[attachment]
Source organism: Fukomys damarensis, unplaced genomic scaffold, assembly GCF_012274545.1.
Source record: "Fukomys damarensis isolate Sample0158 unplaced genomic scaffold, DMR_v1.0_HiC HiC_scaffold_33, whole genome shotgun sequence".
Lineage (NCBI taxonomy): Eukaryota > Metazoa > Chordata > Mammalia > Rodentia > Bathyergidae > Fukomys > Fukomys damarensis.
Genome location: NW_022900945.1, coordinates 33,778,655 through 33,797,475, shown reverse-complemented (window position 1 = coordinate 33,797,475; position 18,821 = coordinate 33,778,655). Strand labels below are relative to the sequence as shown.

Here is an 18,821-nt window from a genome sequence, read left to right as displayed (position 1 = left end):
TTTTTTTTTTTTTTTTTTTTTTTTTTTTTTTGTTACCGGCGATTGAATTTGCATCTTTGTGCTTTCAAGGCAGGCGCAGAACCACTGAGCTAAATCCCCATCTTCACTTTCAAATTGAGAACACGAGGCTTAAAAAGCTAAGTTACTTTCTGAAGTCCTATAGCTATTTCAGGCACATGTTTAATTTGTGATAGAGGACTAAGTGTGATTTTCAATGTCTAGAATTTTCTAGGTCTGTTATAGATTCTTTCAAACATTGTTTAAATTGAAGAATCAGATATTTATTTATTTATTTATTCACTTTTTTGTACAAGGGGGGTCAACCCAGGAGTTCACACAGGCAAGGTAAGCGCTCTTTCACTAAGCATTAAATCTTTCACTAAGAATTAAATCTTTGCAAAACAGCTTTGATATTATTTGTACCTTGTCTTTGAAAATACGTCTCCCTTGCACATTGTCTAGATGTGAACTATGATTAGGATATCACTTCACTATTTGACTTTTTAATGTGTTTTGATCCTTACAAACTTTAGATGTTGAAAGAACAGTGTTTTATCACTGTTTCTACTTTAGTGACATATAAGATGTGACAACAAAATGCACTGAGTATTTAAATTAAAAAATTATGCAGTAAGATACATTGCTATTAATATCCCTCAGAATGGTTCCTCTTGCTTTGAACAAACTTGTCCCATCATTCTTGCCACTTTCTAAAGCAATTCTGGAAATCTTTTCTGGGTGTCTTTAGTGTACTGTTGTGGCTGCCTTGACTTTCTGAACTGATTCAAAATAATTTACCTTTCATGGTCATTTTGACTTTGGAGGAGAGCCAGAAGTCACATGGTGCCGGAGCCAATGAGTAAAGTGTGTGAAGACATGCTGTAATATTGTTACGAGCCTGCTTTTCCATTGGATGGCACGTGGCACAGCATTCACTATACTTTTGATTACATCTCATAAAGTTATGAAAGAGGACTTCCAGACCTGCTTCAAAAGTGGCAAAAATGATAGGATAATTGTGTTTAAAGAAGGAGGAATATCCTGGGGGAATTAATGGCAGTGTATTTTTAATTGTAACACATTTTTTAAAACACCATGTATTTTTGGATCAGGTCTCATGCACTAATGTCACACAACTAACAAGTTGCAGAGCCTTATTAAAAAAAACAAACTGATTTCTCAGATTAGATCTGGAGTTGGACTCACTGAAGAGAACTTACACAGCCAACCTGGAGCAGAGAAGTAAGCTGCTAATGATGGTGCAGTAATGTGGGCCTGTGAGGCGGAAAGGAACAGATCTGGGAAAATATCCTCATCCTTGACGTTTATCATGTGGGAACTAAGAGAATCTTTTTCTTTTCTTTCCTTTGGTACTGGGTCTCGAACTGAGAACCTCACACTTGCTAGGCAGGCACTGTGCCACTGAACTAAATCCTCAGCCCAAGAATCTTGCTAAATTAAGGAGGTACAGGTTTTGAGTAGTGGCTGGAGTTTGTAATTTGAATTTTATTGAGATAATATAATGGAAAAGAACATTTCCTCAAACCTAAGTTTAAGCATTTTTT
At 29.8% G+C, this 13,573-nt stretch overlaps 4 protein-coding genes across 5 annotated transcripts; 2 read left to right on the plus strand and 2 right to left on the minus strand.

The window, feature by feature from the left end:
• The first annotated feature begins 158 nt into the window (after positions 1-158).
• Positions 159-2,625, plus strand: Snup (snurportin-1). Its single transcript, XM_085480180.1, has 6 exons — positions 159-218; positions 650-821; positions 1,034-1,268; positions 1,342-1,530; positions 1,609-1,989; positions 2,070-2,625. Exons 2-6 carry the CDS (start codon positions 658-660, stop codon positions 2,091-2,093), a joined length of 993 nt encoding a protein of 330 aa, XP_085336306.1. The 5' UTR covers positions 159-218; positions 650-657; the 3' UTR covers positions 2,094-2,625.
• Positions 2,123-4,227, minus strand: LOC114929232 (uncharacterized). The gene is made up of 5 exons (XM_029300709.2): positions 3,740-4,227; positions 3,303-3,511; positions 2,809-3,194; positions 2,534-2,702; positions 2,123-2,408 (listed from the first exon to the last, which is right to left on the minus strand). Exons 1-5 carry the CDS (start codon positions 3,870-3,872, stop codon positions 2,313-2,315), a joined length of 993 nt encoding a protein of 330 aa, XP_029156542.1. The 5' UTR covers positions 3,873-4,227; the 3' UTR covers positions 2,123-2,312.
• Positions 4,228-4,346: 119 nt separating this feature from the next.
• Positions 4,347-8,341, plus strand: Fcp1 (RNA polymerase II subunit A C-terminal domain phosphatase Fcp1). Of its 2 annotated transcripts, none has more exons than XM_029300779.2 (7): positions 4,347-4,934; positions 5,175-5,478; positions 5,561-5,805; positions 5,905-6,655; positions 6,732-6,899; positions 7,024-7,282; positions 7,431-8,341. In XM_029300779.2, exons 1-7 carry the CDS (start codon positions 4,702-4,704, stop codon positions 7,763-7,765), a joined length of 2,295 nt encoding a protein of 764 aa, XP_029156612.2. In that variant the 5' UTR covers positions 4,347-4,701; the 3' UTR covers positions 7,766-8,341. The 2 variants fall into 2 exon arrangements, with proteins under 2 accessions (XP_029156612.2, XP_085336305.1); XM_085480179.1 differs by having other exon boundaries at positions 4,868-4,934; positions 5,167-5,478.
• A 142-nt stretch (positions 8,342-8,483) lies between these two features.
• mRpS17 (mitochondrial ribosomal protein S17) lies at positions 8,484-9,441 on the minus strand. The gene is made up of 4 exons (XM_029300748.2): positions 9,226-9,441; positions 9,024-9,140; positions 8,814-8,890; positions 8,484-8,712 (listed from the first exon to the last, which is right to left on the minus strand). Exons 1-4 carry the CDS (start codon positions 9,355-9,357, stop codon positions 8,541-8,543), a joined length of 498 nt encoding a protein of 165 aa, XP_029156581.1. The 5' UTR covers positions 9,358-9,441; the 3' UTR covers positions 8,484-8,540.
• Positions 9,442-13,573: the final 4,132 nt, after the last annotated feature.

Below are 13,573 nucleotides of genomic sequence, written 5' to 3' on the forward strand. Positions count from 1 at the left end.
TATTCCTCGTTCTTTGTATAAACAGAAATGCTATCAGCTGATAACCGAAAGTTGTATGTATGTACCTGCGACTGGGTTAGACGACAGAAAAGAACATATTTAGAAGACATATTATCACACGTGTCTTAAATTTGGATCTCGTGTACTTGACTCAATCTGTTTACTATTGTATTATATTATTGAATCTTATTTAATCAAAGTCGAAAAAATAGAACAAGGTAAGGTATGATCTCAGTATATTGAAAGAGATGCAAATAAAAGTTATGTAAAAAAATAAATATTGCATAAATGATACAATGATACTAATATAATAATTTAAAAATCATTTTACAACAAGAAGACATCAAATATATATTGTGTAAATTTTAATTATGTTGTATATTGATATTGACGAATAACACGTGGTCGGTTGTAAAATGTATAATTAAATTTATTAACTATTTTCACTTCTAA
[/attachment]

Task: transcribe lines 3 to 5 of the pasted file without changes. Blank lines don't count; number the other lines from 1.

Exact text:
Lineage (NCBI taxonomy): Eukaryota > Metazoa > Chordata > Mammalia > Rodentia > Bathyergidae > Fukomys > Fukomys damarensis.
Genome location: NW_022900945.1, coordinates 33,778,655 through 33,797,475, shown reverse-complemented (window position 1 = coordinate 33,797,475; position 18,821 = coordinate 33,778,655). Strand labels below are relative to the sequence as shown.

Here is an 18,821-nt window from a genome sequence, read left to right as displayed (position 1 = left end):